Trump leaning against public financing for his campaign

NEW YORK (AP) — Donald Trump says he's leaning against accepting public financing for his general election campaign — an option that would have saved him the arduous task of raising the vast sums he will need but also would have put strict limits on what he could spend.

"I think I've ruled it out," the presumptive Republican presidential nominee said in a Tuesday interview with The Associated Press.

"I don't like the idea of taking taxpayer money to run a campaign," he added. "I think it's inappropriate."

Trump has largely self-financed his primary campaign, spending what he estimates to be $45-$50 million dollars so far, supplemented by contributions from supporters.

Trump, his aides and Republican officials have been huddling in New York and Washington in recent days hashing out details of how they'll run his general election campaign, including various fundraising options, after he suddenly became his party's presumptive nominee last week.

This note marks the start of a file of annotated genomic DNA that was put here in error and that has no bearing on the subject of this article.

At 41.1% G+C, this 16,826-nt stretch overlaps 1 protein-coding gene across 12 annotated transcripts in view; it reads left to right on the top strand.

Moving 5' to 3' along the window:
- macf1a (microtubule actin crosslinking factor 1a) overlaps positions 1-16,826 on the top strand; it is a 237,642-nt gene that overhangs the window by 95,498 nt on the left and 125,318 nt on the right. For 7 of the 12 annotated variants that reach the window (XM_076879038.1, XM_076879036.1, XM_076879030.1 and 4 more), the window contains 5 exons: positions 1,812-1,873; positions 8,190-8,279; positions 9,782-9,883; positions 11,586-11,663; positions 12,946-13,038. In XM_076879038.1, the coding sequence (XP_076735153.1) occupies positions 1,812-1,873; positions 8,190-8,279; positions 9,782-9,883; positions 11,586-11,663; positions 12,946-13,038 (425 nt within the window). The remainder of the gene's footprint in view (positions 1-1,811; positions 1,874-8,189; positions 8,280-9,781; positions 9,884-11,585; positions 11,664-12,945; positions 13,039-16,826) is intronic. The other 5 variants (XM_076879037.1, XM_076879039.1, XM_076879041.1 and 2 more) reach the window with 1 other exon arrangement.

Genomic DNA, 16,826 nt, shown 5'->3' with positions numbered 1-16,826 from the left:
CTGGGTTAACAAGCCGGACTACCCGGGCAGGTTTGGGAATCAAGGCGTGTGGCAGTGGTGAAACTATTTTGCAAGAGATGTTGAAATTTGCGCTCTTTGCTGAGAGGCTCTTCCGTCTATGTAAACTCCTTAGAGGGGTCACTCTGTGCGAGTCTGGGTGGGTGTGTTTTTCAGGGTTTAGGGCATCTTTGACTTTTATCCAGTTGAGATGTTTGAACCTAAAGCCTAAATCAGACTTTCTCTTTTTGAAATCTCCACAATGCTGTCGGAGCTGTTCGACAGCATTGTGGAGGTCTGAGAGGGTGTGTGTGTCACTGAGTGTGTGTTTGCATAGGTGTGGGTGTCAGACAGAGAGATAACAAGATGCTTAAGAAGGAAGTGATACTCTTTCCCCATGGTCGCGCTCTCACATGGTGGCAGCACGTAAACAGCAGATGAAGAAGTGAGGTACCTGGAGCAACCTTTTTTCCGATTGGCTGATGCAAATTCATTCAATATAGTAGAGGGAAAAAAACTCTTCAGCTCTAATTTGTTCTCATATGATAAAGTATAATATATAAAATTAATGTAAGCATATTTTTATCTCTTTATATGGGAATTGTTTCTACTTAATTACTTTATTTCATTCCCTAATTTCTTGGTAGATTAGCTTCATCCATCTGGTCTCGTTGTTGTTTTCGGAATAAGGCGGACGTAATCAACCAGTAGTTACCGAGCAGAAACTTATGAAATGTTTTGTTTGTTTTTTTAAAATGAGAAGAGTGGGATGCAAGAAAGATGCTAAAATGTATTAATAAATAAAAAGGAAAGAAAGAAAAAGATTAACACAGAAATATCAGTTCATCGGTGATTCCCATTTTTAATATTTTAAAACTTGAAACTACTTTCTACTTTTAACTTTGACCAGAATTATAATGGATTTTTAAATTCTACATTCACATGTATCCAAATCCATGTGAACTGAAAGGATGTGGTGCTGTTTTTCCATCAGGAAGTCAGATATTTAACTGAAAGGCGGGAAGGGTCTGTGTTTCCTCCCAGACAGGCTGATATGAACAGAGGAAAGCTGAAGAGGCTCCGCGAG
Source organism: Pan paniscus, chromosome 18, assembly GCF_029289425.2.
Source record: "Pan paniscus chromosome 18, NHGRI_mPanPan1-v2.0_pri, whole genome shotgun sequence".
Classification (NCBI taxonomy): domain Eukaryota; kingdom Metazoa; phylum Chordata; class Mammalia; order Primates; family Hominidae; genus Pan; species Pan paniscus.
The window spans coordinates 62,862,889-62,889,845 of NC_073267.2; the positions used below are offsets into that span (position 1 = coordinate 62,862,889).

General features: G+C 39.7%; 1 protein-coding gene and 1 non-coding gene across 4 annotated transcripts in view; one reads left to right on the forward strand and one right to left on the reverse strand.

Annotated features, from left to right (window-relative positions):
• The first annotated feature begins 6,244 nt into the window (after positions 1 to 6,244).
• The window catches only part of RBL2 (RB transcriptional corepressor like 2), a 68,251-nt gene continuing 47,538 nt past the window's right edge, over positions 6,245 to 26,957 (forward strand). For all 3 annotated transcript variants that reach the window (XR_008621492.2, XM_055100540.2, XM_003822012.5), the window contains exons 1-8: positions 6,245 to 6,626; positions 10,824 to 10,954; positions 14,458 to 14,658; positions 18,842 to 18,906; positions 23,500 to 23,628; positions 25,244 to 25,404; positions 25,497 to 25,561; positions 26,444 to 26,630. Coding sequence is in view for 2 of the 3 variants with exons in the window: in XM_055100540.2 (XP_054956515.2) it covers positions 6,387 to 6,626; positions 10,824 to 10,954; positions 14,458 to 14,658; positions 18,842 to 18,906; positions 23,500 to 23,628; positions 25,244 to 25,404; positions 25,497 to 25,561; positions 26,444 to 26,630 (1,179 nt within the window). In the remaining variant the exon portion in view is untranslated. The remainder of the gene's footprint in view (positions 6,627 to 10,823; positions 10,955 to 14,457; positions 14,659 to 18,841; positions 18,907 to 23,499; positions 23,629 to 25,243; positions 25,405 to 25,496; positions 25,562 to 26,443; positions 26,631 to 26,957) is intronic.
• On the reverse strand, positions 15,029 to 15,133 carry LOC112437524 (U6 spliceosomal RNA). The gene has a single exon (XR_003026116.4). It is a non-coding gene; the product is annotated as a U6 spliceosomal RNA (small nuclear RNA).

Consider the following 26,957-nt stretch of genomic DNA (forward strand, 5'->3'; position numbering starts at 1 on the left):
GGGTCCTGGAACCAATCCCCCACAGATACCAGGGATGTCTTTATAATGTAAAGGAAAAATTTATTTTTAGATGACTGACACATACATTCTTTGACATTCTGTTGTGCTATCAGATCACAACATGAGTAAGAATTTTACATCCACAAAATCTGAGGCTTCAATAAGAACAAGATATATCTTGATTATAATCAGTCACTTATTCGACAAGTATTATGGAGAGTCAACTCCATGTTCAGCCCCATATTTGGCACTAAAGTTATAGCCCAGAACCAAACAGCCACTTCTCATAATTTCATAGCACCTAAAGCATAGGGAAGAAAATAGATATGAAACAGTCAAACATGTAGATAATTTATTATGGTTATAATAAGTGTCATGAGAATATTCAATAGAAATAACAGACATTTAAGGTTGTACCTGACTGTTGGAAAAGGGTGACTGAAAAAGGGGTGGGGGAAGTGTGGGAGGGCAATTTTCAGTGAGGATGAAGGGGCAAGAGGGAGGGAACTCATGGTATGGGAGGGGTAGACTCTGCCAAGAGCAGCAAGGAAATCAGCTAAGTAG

While Trump has discussed investing significant sums of his personal fortune to help elect fellow Republicans to Congress, he had previously left the door open to paying for his own campaign using the public financing system, which provides major party presidential nominees a lump sum grant of roughly $94.14 million in the general election. But by accepting the grant, a candidate may not raise any additional funds and is severely limited in how much of his own money he can give or lend to his campaign.

It would have been highly unusual for Trump to accept the grant. President Barack Obama effectively ended the practice of candidates taking general election public financing in 2008, when he chose not to accept it. His Republican rival John McCain took the grant that year and was swamped by the Obama campaign's spending.

Trump has previously said that he expects the general election campaign to cost more than of $1 billion, but would not say Tuesday how much of his money he's planning to spend on this next phase.

"I have no idea what it's going to cost," he said of the general election. "But I'll be spending a lot."

Money for the public financing of campaigns is collected through a voluntary $3 checkoffs on taxpayers' returns. The checkoffs do not affect how much money a taxpayer owes.


AP writer Julie Bykowicz contributed to this report from Washington


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